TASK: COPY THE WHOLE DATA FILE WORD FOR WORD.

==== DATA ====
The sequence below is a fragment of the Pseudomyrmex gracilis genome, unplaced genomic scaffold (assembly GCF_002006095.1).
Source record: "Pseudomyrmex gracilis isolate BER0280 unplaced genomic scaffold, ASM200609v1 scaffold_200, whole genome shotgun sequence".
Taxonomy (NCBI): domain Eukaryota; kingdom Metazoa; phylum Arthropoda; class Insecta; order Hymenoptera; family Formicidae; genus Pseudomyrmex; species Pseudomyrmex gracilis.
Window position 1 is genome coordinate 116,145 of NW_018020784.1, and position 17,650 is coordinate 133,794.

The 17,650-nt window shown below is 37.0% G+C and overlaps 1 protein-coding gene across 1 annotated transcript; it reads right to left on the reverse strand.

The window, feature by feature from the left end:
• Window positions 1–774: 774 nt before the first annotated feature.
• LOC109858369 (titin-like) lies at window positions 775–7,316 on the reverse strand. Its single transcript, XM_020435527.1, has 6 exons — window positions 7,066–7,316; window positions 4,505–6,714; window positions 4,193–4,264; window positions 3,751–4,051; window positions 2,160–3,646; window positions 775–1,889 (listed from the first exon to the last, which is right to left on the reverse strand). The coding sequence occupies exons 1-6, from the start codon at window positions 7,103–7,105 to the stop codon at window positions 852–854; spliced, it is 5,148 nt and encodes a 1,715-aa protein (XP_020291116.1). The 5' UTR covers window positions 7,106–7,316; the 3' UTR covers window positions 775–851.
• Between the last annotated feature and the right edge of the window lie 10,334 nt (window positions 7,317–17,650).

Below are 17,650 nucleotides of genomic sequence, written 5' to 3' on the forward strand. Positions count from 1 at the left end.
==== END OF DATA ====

The sequence below is a fragment of the Pseudomyrmex gracilis genome, unplaced genomic scaffold (assembly GCF_002006095.1).
Source record: "Pseudomyrmex gracilis isolate BER0280 unplaced genomic scaffold, ASM200609v1 scaffold_200, whole genome shotgun sequence".
Taxonomy (NCBI): domain Eukaryota; kingdom Metazoa; phylum Arthropoda; class Insecta; order Hymenoptera; family Formicidae; genus Pseudomyrmex; species Pseudomyrmex gracilis.
Window position 1 is genome coordinate 116,145 of NW_018020784.1, and position 17,650 is coordinate 133,794.

The 17,650-nt window shown below is 37.0% G+C and overlaps 1 protein-coding gene across 1 annotated transcript; it reads right to left on the reverse strand.

The window, feature by feature from the left end:
• Window positions 1–774: 774 nt before the first annotated feature.
• LOC109858369 (titin-like) lies at window positions 775–7,316 on the reverse strand. Its single transcript, XM_020435527.1, has 6 exons — window positions 7,066–7,316; window positions 4,505–6,714; window positions 4,193–4,264; window positions 3,751–4,051; window positions 2,160–3,646; window positions 775–1,889 (listed from the first exon to the last, which is right to left on the reverse strand). The coding sequence occupies exons 1-6, from the start codon at window positions 7,103–7,105 to the stop codon at window positions 852–854; spliced, it is 5,148 nt and encodes a 1,715-aa protein (XP_020291116.1). The 5' UTR covers window positions 7,106–7,316; the 3' UTR covers window positions 775–851.
• Between the last annotated feature and the right edge of the window lie 10,334 nt (window positions 7,317–17,650).

Below are 17,650 nucleotides of genomic sequence, written 5' to 3' on the forward strand. Positions count from 1 at the left end.